The Weekly Daf

8-14 Cheshvan 5757 / 21-27 October 1996

Chullin 61-67 -- Issue #141

by Rabbi Mendel Weinbach zt'l
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The Chicken Before the Egg

How do we know that it is permissible to eat eggs?

But why should there be any problem with eggs laid by a kosher chicken?

The Talmud (Bechoros 5b) states a rule that forbids anything that comes forth from an animal which is forbidden. This ban includes the milk and other secretions of forbidden animal life (with the exception of honey from a bee) and raises a problem concerning the milk of a cow. Before the cow is slaughtered it is forbidden to cut off any part of its flesh and eat it. So, why may we drink the milk which flows from such forbidden flesh?

The resolution of this problem is that in a number of places in Scripture there is reference to milk being consumed. One of these is the Torah's description of Eretz Yisrael as a "land flowing with milk and honey," leading to the conclusion that unless milk was permissible to drink it would not be utilized as a praise for the holy land.

The same problem which is raised regarding milk applies to eggs as well. If we cannot eat from the flesh of the chicken while it is alive how can we eat the eggs which come from it? The revelations which are found in the various passages about the legitimacy of milk are not there in regard to eggs.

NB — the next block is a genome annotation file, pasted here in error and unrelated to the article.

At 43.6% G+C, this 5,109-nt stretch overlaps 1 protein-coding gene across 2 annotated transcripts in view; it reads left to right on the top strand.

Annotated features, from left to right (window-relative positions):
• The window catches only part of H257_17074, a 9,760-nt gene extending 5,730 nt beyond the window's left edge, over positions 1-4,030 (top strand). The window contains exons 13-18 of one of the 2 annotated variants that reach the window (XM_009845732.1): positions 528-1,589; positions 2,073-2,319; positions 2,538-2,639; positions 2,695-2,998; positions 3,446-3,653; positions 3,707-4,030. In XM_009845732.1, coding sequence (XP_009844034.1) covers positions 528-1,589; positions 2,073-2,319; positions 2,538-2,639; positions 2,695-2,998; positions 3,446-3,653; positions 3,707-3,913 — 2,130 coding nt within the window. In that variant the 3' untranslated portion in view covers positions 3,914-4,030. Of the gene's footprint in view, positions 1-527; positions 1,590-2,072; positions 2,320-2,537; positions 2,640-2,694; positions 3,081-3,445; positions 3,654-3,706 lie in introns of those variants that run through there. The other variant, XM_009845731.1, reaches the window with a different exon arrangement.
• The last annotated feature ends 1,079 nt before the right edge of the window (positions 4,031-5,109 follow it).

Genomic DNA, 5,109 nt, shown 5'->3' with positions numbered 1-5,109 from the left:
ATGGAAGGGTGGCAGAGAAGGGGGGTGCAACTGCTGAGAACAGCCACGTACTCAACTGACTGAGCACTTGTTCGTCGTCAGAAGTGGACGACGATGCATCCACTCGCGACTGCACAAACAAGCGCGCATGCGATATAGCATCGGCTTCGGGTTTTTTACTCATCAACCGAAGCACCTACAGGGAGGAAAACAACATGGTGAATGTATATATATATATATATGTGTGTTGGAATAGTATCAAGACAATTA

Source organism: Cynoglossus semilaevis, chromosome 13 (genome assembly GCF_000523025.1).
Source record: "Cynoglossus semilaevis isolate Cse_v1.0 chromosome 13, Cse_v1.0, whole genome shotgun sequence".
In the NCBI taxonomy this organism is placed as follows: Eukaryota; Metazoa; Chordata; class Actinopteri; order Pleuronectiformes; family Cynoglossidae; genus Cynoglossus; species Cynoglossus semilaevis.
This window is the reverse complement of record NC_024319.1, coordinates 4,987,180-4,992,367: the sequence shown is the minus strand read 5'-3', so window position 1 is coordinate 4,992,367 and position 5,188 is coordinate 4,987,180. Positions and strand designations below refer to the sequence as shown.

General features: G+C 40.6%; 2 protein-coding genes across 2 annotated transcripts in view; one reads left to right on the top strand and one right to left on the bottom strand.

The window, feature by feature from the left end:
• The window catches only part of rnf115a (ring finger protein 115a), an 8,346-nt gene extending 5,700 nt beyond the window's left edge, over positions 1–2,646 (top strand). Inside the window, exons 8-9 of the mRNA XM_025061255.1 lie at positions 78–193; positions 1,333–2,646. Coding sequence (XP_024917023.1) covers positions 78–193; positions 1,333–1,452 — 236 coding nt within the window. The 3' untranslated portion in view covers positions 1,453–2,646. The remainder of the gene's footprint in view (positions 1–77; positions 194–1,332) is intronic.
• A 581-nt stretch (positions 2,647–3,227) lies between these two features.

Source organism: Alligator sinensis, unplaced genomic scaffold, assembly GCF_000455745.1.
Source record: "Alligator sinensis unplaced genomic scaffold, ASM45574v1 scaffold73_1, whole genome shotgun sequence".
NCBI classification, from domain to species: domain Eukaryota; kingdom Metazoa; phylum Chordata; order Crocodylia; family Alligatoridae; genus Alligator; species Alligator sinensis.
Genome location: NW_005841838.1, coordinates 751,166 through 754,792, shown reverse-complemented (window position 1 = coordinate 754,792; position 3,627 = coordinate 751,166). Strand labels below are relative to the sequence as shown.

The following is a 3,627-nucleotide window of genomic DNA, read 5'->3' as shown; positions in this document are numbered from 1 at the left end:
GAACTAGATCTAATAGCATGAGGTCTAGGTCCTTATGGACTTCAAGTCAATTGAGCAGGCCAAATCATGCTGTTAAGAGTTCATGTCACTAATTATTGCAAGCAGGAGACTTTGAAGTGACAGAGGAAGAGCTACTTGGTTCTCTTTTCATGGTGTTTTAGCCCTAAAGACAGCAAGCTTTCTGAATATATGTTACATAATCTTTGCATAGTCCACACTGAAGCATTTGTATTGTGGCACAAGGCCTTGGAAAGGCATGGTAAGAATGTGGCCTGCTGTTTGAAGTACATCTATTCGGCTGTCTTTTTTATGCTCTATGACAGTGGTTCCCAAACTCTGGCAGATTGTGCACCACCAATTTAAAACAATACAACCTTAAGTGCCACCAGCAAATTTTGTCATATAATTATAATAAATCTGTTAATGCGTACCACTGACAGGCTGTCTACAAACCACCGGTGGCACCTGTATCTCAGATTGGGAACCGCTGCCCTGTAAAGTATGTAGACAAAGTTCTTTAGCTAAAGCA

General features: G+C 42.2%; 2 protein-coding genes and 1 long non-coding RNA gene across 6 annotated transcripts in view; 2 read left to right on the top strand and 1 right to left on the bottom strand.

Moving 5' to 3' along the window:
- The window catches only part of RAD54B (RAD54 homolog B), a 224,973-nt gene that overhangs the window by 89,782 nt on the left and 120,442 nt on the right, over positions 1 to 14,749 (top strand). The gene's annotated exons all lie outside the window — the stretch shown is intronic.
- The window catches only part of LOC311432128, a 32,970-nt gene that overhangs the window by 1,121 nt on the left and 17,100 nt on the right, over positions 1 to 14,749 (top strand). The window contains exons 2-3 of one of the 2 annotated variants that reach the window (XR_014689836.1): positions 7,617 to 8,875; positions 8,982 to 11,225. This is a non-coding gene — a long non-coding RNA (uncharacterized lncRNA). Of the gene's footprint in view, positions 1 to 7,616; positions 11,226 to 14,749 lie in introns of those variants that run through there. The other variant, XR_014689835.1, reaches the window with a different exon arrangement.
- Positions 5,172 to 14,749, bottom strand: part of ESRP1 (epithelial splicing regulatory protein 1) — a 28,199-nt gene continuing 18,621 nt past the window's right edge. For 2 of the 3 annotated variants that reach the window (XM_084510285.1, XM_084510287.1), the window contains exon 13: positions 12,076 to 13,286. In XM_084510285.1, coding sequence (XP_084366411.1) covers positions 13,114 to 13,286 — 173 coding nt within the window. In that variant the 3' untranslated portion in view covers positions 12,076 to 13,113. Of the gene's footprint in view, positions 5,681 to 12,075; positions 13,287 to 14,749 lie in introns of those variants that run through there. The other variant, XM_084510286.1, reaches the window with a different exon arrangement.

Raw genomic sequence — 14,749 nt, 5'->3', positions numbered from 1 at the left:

An interesting source is proposed by the Ba'al Hilchos Gedolos. Our Gemara states that the eggs of a non-kosher bird are forbidden because one of the birds listed by the Torah as forbidden is "the daughter of the ya'anah," which is interpreted as meaning the eggs of that or any other forbidden bird. There is really no need for a source to prohibit eggs of forbidden birds since they are covered by the aforementioned general ban on anything coming from a forbidden species. The purpose of mentioning a ban on ya'anah eggs, therefore, is to communicate that only the eggs of a forbidden bird are forbidden but not the eggs of a kosher fowl.

Tosefos finds this interpretation of the Gemara a bit difficult to reconcile with the text. He suggests an alternative source. In regard to the mitzvah of sending away the mother bird before taking the eggs found along the road there is an exception made if the eggs are those of a forbidden species even if the bird sitting on them is kosher. This distinction communicates the message that if the eggs have been laid by a kosher bird they may be eaten.

Chullin 64b

Great Fish for Dinner

The Leviathan is a kosher fish.

Tradition has is that this creature, referred to as the great sea-giants created on the fifth day of creation, was removed from circulation but will be restored in the end of days to serve as a main course in the feast for the righteous. It is described in the Book of Iyov (41:6,22) as having the fins and scales which identify a kosher fish.

An interesting problem is raised by the commentaries in regard to the Talmud's need to prove the kosher status of the Leviathan. How could we possibly assume that the fish to be served at the feast reserved as a great reward of the righteous could be non-kosher?

Maharsha suggests that there was never a doubt as to whether the flesh of the Leviathan is kosher since it is to star in the menu of that great feast of the future. The question, rather, is whether it is to be classified as a fish, or whether it is a fowl which lives in the water, like some gigantic duck. The proof cited from the Book of Iyov establishes that it is indeed a fish, on the basis of its having the fins and scales that other kosher fish have, and thus assures us that the righteous will enjoy great fish for their great dinner.

Chullin 67b

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